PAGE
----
We were ecstatic when we were entrusted with the care of these life-saving dogs again! This year the inductees came from Sault Ste Marie, Calgary, and Niagara-On-The-Lake. The event took place at Evergreen Brickworks and had a red carpet to give the dogs and their families the full 5-star treatment to receive their medals.
Tucker saved his entire family from a massive house fire by alerting them before the fire alarms even went off.
Rosco was able to help a family memeber reach the phone to call 911 and get to the door to allow paramedics to help him.
Shelby stepped in to save her mom from a bear attack and suffered several injuries in doing so. She is a sweetheart and such a brave girl!
A lot of things can take a physical toll on your home
over time and affect its appearance. While weather, foot traffic, and children
all leave their mark, pets also announce their presence in ways that can be
difficult to keep up with and which detract from the visual appeal of the house
you work so hard to maintain. Whether you have an enormous dog, a long-haired
cat, or a pot-bellied pig, you know how much damage a furry friend is capable
of doing. Fur-bearing pets are hosts for countless microbes and bacteria, which accumulate and affect
your air quality and threaten your family’s health. Not to mention, there’s the
physical damage pets do to furniture, wood, and carpeting.
Considering the time it takes to keep up with
everything, it’s well worth your while to make cleaning as easy as possible.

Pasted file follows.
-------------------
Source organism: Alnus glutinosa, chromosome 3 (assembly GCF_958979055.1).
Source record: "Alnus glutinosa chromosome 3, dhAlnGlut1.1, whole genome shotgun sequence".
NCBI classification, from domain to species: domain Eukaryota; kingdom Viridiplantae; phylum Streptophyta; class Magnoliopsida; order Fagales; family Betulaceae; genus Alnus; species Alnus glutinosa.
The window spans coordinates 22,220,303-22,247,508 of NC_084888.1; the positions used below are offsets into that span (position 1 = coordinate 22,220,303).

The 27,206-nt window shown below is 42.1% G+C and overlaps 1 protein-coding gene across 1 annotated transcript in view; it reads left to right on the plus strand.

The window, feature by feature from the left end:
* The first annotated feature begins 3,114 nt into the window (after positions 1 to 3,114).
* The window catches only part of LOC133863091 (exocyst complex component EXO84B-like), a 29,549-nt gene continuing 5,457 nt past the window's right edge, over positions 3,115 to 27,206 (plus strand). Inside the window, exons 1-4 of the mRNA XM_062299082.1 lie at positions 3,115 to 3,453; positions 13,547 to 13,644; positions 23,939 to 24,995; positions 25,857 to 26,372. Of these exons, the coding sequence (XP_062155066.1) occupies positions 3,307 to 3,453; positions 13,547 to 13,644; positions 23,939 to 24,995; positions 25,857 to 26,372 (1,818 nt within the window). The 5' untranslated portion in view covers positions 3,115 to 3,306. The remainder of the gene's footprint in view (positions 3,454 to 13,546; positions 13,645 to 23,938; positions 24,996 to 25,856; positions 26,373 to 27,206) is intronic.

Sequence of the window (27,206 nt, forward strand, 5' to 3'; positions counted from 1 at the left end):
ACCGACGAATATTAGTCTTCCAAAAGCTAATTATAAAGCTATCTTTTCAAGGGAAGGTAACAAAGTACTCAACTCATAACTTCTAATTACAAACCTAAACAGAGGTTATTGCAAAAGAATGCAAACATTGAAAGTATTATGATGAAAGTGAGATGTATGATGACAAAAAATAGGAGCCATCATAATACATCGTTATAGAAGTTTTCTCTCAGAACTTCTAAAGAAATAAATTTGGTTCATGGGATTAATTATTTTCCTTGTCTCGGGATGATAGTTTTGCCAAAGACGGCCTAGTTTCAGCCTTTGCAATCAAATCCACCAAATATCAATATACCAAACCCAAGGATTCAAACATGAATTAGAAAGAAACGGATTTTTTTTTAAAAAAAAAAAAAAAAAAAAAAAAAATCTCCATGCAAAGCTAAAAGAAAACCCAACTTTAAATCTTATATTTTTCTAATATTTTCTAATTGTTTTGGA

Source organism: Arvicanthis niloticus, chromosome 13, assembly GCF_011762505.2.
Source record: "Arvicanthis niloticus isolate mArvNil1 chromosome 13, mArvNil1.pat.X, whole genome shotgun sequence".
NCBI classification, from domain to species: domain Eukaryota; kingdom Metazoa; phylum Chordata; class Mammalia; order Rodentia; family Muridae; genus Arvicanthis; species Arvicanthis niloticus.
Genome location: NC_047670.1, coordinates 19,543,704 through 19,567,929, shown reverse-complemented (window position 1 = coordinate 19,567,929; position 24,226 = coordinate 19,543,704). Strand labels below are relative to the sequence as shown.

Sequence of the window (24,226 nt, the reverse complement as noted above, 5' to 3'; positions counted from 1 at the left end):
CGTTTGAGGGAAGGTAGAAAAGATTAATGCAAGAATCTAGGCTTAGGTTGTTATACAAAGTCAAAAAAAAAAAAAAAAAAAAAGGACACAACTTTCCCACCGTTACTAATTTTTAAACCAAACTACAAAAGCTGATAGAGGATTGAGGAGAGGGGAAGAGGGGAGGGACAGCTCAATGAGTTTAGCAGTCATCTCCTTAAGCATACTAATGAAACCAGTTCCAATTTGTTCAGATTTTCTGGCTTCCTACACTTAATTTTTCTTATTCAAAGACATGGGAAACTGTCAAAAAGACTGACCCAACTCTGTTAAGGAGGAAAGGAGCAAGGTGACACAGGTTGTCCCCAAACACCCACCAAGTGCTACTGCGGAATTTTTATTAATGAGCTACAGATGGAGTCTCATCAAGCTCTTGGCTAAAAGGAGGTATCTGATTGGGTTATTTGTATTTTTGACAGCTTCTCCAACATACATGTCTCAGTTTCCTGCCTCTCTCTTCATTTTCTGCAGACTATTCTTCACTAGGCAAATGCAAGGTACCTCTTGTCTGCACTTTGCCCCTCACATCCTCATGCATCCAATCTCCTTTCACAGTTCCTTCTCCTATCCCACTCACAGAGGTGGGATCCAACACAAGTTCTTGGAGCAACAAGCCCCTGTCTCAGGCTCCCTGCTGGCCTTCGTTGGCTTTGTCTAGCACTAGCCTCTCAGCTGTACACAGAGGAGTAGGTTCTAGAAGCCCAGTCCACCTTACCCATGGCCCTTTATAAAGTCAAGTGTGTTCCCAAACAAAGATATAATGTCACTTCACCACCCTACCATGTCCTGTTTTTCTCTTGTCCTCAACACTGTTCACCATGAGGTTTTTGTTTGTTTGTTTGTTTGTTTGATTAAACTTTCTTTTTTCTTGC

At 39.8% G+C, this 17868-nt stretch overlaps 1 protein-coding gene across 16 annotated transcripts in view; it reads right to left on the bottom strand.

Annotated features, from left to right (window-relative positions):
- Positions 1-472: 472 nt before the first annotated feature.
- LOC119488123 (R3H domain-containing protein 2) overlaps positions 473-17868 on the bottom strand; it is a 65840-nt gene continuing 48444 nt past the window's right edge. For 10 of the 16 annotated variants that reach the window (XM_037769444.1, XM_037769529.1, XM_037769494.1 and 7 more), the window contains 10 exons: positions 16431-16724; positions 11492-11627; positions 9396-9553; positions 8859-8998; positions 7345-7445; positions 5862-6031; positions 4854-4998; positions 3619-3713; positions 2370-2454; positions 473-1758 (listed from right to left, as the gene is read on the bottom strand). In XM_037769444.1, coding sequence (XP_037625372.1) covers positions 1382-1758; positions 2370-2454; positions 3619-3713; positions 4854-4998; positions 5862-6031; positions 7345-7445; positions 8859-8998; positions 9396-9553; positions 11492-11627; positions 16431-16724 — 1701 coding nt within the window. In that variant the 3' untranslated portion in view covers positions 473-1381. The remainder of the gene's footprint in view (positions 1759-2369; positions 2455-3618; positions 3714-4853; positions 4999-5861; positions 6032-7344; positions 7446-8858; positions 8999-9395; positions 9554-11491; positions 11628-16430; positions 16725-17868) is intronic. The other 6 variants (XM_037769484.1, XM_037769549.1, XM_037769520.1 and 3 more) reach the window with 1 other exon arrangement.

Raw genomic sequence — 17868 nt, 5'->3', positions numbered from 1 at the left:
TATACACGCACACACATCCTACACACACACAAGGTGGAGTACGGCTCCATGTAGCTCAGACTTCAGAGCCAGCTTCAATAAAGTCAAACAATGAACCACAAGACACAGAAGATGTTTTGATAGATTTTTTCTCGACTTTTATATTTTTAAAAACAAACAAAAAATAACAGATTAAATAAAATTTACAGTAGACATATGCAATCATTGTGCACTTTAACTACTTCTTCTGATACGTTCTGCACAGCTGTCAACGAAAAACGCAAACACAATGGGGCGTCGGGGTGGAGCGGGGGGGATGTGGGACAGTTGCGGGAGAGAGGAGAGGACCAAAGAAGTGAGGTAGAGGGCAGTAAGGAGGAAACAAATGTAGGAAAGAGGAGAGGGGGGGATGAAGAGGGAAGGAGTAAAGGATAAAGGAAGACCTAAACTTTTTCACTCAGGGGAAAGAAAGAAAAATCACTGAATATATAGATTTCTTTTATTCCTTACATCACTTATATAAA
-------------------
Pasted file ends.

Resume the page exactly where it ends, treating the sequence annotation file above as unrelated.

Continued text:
Here are some tips to get started.
Most people think of pet-proofing as only a way to
keep their pets out of danger. That’s an important reason to check this off
your chore list, but actually, doing so will actually help you keep your home
clean. For instance, if you have a pooch, invest in a kitchen trash can with a latching lid so your dog doesn’t drag
food scraps and garbage all over the house, and keep dirty laundry secure so
he’s not tempted to “claim” it the way dogs tend to do. For cats, in addition
to protecting your furniture (take a look at the section below), avoid leaving
containers of liquid in an area they can reach — cats are notorious for
knocking over full glasses, vases, and even fish bowls, so restricting Fluffy’s
access to these types of items will save you from mopping up a mess.
Keeping pets away from the furniture is a full-time
job. Cats want to sharpen their claws on it, and dogs want to settle in and nap
on it, and they’re both apt to vomit or urinate on it from time to time. That’s
why it’s such a good idea to cover furniture in something that’s easy to clean
and won’t show the long-term effects (or odors) of pet ownership. If you’re
going to give in and offer Fido free access to the couch or easy chair,
consider getting one covered in leather or microfiber, which are easier to clean
than velvet, silk, and upholstery. Whatever you choose, get used to cleaning up
hair, which is a fact of life with most dog or cat breeds.
The Right Vacuum
As long as you’re going to have piles of fur to clean,
you may as well have the right tool for the job. That means getting a vacuum
cleaner that’ll stand up to the wear and tear, and keep everything spic and
span. A quality vacuum that can tackle pet hair on floors and furniture will
make your life a lot easier and keep pet hair under control, an important
factor if someone in the family has asthma or some other breathing disorder.
However, since not all vacuums were made with your furry friends in mind, check
out reviews before making a selection.